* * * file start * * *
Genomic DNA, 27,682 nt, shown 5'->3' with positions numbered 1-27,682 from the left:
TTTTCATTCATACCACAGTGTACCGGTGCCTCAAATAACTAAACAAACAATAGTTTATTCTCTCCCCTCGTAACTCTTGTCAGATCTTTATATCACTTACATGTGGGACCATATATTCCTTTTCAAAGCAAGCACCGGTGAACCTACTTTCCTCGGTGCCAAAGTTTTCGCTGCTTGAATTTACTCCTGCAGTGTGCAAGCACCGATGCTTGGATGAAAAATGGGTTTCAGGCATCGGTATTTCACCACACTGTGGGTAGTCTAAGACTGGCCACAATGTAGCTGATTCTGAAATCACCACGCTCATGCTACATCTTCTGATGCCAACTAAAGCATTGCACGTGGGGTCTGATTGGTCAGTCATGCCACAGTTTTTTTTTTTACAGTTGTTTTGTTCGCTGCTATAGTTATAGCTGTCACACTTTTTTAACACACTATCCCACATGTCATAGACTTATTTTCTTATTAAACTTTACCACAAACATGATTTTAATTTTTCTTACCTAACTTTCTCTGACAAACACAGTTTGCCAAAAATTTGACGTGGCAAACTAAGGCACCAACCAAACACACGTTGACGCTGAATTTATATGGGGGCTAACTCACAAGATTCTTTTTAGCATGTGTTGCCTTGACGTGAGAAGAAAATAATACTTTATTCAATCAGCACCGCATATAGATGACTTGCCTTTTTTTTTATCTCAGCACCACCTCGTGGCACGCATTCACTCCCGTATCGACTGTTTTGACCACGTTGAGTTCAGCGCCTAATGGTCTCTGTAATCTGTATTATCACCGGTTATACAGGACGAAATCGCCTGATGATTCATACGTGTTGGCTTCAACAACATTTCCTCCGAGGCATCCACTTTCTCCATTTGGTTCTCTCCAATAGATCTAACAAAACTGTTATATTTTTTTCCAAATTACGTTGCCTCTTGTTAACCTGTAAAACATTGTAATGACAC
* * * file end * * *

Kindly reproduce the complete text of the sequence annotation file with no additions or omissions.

Genomic DNA, 27,682 nt, shown 5'->3' with positions numbered 1-27,682 from the left:
TTTTCATTCATACCACAGTGTACCGGTGCCTCAAATAACTAAACAAACAATAGTTTATTCTCTCCCCTCGTAACTCTTGTCAGATCTTTATATCACTTACATGTGGGACCATATATTCCTTTTCAAAGCAAGCACCGGTGAACCTACTTTCCTCGGTGCCAAAGTTTTCGCTGCTTGAATTTACTCCTGCAGTGTGCAAGCACCGATGCTTGGATGAAAAATGGGTTTCAGGCATCGGTATTTCACCACACTGTGGGTAGTCTAAGACTGGCCACAATGTAGCTGATTCTGAAATCACCACGCTCATGCTACATCTTCTGATGCCAACTAAAGCATTGCACGTGGGGTCTGATTGGTCAGTCATGCCACAGTTTTTTTTTTTACAGTTGTTTTGTTCGCTGCTATAGTTATAGCTGTCACACTTTTTTAACACACTATCCCACATGTCATAGACTTATTTTCTTATTAAACTTTACCACAAACATGATTTTAATTTTTCTTACCTAACTTTCTCTGACAAACACAGTTTGCCAAAAATTTGACGTGGCAAACTAAGGCACCAACCAAACACACGTTGACGCTGAATTTATATGGGGGCTAACTCACAAGATTCTTTTTAGCATGTGTTGCCTTGACGTGAGAAGAAAATAATACTTTATTCAATCAGCACCGCATATAGATGACTTGCCTTTTTTTTTATCTCAGCACCACCTCGTGGCACGCATTCACTCCCGTATCGACTGTTTTGACCACGTTGAGTTCAGCGCCTAATGGTCTCTGTAATCTGTATTATCACCGGTTATACAGGACGAAATCGCCTGATGATTCATACGTGTTGGCTTCAACAACATTTCCTCCGAGGCATCCACTTTCTCCATTTGGTTCTCTCCAATAGATCTAACAAAACTGTTATATTTTTTTCCAAATTACGTTGCCTCTTGTTAACCTGTAAAACATTGTAATGACAC